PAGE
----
May 27, 2021 | 11 Minute Read
What’s different about advocating for young children and their families in meetings with Sacramento lawmakers during a pandemic?
“One thing that is different — it’s hard to read the body language of people when trying to communicate with virtual technology,” said First 5 LA Commissioner Romalis Taylor, who met with state lawmakers and their staff via Zoom on April 27 during First 5 Advocacy Day, held in conjunction with the First 5 Association of California. “That’s an issue of virtual versus direct contact.”
Traditionally, First 5s statewide travel to Sacramento for Advocacy Day to meet with dozens of lawmakers and their staff in their offices at the state capitol. But when the pandemic emerged last year, the event was quickly and successfully transitioned to a smaller group of virtual meetings.
This year, there was a lot more body language to discern as First 5 LA conducted a whopping 27 virtual meetings during the two-day advocacy event. Fortunately, those in attendance were all speaking the same language: concern for early childhood development.
The 27 meetings were a testament to the recognition and reputation of the work by First 5 LA and First 5s statewide to advance priorities positively impacting young children and their families, especially during a pandemic year.
“I appreciate your work through this pandemic. It’s been so vital,” Assemblywoman Suzette Martinez Valladares (R-Santa Clarita) said during her meeting with the First 5 LA delegation. “It’s really important to hear your opinion on these bills.”
The impact of the pandemic permeated the First 5 LA delegation’s legislation and budget priorities, which encompassed the issues of early learning, family support and health (see full list of First 5 LA supported bills here). Equally important to the delegation was addressing the inequity of supports in systems serving families with young children in communities of color.
“A lot of our conversation and bills we supported, and our budget requests was with equity at the forefront,” said First 5 LA Senior Policy Strategist Ofelia Medina. “Whether it was compensating women of color at the forefront of early childhood education or highlighting budget priorities that are targeting families in communities that need it the most. Those tend to be communities of color and low income.”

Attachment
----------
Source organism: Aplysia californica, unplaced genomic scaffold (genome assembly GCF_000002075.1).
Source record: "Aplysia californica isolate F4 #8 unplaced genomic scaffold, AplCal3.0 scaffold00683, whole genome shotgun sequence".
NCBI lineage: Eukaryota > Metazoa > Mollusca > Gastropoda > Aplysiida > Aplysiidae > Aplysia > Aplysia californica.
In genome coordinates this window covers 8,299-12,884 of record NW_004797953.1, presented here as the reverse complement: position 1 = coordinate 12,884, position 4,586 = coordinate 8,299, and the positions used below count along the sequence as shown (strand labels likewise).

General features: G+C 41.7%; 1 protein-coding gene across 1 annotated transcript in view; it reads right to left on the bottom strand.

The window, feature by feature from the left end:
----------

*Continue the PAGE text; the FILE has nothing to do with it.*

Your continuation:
BREAKING DOWN BARRIERS
In the meeting with Valladares, First 5 LA’s delegation pointed out that First 5 LA is working at the intersection of child and family-serving systems. The agency’s priority is to make sure that these systems work for families and to lower the barriers that are standing in the way, particularly for those families that have been historically neglected.
Many of these barriers — steeped in systemic racism and inequity — existed prior to COVID-19 in low-income communities and communities of color.
“COVID-19 has dramatically exacerbated what we know to be an already fragile and fragmented early childhood system of care,” First 5 LA Executive Director Kim Belshé told Valladares.
Communities of color have been hardest hit by the pandemic, suffering disproportionately high levels of infections and death, food insecurity and economic and social disruptions.
According to Child Trends, 29 percent of Latino and 31 percent of Black households with children are experiencing three or more co-occurring economic and health-related hardships as a result of the pandemic. This is nearly twice the rate among Asian and White households with children (13 percent and 16 percent, respectively).
One such systems barrier to equity, Belshé said, can be found in health care access. She gave the example of a parent who must take a two-hour bus ride for a health service at a Federally Qualified Health Clinic (FQHC), then is turned away from receiving a second, similar service on the same day.
Belshé asked Valladares to support SB 316 (Eggman), which would allow Medi-Cal to reimburse FQHCs for two services when a patient receives a medical visit and mental health or dental visit on the same day at the same clinic location. This is particularly important after a year of intense struggles for many families due to the pandemic.